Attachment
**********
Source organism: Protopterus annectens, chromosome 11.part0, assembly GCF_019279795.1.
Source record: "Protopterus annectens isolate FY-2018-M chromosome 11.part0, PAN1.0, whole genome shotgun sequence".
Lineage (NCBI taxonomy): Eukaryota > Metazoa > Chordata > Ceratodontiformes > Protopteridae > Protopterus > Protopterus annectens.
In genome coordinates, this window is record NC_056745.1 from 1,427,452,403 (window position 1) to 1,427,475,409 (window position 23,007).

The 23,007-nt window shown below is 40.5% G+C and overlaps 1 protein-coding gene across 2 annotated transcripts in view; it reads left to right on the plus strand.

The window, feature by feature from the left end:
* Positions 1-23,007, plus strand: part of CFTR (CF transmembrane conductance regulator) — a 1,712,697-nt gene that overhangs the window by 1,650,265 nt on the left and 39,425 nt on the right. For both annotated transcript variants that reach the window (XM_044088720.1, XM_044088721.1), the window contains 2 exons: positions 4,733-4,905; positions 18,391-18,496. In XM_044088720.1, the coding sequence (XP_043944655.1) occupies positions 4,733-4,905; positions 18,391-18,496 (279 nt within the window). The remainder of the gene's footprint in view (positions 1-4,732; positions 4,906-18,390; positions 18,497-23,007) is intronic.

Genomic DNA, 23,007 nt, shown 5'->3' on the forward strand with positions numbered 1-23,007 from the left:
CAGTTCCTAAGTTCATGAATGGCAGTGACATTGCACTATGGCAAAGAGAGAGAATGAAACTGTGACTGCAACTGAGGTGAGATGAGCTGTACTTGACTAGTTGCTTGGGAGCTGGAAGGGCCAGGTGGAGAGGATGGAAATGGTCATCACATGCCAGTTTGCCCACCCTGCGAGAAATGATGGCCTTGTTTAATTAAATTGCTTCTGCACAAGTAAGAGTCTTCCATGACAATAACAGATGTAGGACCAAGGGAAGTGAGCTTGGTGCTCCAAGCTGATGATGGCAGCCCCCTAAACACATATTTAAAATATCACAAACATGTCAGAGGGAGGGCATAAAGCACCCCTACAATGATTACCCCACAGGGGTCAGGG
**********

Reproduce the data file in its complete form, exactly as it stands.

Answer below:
Source organism: Protopterus annectens, chromosome 11.part0, assembly GCF_019279795.1.
Source record: "Protopterus annectens isolate FY-2018-M chromosome 11.part0, PAN1.0, whole genome shotgun sequence".
Lineage (NCBI taxonomy): Eukaryota > Metazoa > Chordata > Ceratodontiformes > Protopteridae > Protopterus > Protopterus annectens.
In genome coordinates, this window is record NC_056745.1 from 1,427,452,403 (window position 1) to 1,427,475,409 (window position 23,007).

The 23,007-nt window shown below is 40.5% G+C and overlaps 1 protein-coding gene across 2 annotated transcripts in view; it reads left to right on the plus strand.

The window, feature by feature from the left end:
* Positions 1-23,007, plus strand: part of CFTR (CF transmembrane conductance regulator) — a 1,712,697-nt gene that overhangs the window by 1,650,265 nt on the left and 39,425 nt on the right. For both annotated transcript variants that reach the window (XM_044088720.1, XM_044088721.1), the window contains 2 exons: positions 4,733-4,905; positions 18,391-18,496. In XM_044088720.1, the coding sequence (XP_043944655.1) occupies positions 4,733-4,905; positions 18,391-18,496 (279 nt within the window). The remainder of the gene's footprint in view (positions 1-4,732; positions 4,906-18,390; positions 18,497-23,007) is intronic.

Genomic DNA, 23,007 nt, shown 5'->3' on the forward strand with positions numbered 1-23,007 from the left:
CAGTTCCTAAGTTCATGAATGGCAGTGACATTGCACTATGGCAAAGAGAGAGAATGAAACTGTGACTGCAACTGAGGTGAGATGAGCTGTACTTGACTAGTTGCTTGGGAGCTGGAAGGGCCAGGTGGAGAGGATGGAAATGGTCATCACATGCCAGTTTGCCCACCCTGCGAGAAATGATGGCCTTGTTTAATTAAATTGCTTCTGCACAAGTAAGAGTCTTCCATGACAATAACAGATGTAGGACCAAGGGAAGTGAGCTTGGTGCTCCAAGCTGATGATGGCAGCCCCCTAAACACATATTTAAAATATCACAAACATGTCAGAGGGAGGGCATAAAGCACCCCTACAATGATTACCCCACAGGGGTCAGGG